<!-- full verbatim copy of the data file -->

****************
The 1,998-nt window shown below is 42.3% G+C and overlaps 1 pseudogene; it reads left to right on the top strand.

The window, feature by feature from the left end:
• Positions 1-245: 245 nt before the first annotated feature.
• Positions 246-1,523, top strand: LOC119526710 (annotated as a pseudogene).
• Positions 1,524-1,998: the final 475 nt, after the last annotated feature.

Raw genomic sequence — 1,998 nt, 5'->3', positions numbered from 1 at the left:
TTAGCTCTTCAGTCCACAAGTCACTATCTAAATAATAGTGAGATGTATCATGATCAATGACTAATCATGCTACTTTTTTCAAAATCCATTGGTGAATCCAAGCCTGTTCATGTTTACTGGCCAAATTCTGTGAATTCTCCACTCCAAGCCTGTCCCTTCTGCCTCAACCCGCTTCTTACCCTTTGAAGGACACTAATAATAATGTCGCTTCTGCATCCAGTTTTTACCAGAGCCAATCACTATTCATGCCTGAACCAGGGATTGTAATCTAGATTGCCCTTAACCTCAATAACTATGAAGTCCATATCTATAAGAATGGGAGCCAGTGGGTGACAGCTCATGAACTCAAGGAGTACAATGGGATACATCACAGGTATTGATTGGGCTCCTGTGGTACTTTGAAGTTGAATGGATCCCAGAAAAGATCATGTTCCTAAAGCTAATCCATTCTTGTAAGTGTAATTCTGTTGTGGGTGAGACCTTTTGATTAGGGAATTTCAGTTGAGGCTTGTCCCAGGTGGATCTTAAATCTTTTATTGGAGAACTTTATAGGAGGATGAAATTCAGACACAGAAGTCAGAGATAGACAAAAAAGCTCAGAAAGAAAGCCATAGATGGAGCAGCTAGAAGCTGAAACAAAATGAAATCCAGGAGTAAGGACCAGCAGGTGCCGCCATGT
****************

The 1,998-nt window shown below is 42.3% G+C and overlaps 1 pseudogene; it reads left to right on the top strand.

The window, feature by feature from the left end:
• Positions 1-245: 245 nt before the first annotated feature.
• Positions 246-1,523, top strand: LOC119526710 (annotated as a pseudogene).
• Positions 1,524-1,998: the final 475 nt, after the last annotated feature.

Raw genomic sequence — 1,998 nt, 5'->3', positions numbered from 1 at the left:
TTAGCTCTTCAGTCCACAAGTCACTATCTAAATAATAGTGAGATGTATCATGATCAATGACTAATCATGCTACTTTTTTCAAAATCCATTGGTGAATCCAAGCCTGTTCATGTTTACTGGCCAAATTCTGTGAATTCTCCACTCCAAGCCTGTCCCTTCTGCCTCAACCCGCTTCTTACCCTTTGAAGGACACTAATAATAATGTCGCTTCTGCATCCAGTTTTTACCAGAGCCAATCACTATTCATGCCTGAACCAGGGATTGTAATCTAGATTGCCCTTAACCTCAATAACTATGAAGTCCATATCTATAAGAATGGGAGCCAGTGGGTGACAGCTCATGAACTCAAGGAGTACAATGGGATACATCACAGGTATTGATTGGGCTCCTGTGGTACTTTGAAGTTGAATGGATCCCAGAAAAGATCATGTTCCTAAAGCTAATCCATTCTTGTAAGTGTAATTCTGTTGTGGGTGAGACCTTTTGATTAGGGAATTTCAGTTGAGGCTTGTCCCAGGTGGATCTTAAATCTTTTATTGGAGAACTTTATAGGAGGATGAAATTCAGACACAGAAGTCAGAGATAGACAAAAAAGCTCAGAAAGAAAGCCATAGATGGAGCAGCTAGAAGCTGAAACAAAATGAAATCCAGGAGTAAGGACCAGCAGGTGCCGCCATGT